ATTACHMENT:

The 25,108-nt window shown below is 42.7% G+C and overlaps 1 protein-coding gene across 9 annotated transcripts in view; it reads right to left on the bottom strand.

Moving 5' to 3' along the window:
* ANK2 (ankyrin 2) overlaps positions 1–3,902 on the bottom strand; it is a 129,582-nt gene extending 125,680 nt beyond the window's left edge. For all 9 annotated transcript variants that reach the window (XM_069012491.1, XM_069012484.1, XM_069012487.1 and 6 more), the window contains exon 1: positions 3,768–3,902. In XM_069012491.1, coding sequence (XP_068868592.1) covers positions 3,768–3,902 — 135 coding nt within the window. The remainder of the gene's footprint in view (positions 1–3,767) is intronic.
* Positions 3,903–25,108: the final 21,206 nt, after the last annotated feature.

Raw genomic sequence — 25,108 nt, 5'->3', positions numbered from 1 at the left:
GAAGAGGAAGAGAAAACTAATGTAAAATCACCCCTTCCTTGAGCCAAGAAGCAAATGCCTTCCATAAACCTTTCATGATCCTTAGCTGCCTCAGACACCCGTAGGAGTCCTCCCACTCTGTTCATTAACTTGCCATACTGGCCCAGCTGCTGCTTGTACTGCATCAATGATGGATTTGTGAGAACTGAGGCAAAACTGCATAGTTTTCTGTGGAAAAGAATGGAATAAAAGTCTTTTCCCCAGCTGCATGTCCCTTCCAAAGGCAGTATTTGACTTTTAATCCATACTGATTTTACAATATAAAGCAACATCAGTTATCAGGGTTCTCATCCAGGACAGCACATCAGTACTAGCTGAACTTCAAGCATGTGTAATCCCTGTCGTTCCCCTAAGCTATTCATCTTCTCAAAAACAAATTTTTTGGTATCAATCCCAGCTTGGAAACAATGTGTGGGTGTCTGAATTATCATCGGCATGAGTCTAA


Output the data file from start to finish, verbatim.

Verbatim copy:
The 25,108-nt window shown below is 42.7% G+C and overlaps 1 protein-coding gene across 9 annotated transcripts in view; it reads right to left on the bottom strand.

Moving 5' to 3' along the window:
* ANK2 (ankyrin 2) overlaps positions 1–3,902 on the bottom strand; it is a 129,582-nt gene extending 125,680 nt beyond the window's left edge. For all 9 annotated transcript variants that reach the window (XM_069012491.1, XM_069012484.1, XM_069012487.1 and 6 more), the window contains exon 1: positions 3,768–3,902. In XM_069012491.1, coding sequence (XP_068868592.1) covers positions 3,768–3,902 — 135 coding nt within the window. The remainder of the gene's footprint in view (positions 1–3,767) is intronic.
* Positions 3,903–25,108: the final 21,206 nt, after the last annotated feature.

Raw genomic sequence — 25,108 nt, 5'->3', positions numbered from 1 at the left:
GAAGAGGAAGAGAAAACTAATGTAAAATCACCCCTTCCTTGAGCCAAGAAGCAAATGCCTTCCATAAACCTTTCATGATCCTTAGCTGCCTCAGACACCCGTAGGAGTCCTCCCACTCTGTTCATTAACTTGCCATACTGGCCCAGCTGCTGCTTGTACTGCATCAATGATGGATTTGTGAGAACTGAGGCAAAACTGCATAGTTTTCTGTGGAAAAGAATGGAATAAAAGTCTTTTCCCCAGCTGCATGTCCCTTCCAAAGGCAGTATTTGACTTTTAATCCATACTGATTTTACAATATAAAGCAACATCAGTTATCAGGGTTCTCATCCAGGACAGCACATCAGTACTAGCTGAACTTCAAGCATGTGTAATCCCTGTCGTTCCCCTAAGCTATTCATCTTCTCAAAAACAAATTTTTTGGTATCAATCCCAGCTTGGAAACAATGTGTGGGTGTCTGAATTATCATCGGCATGAGTCTAA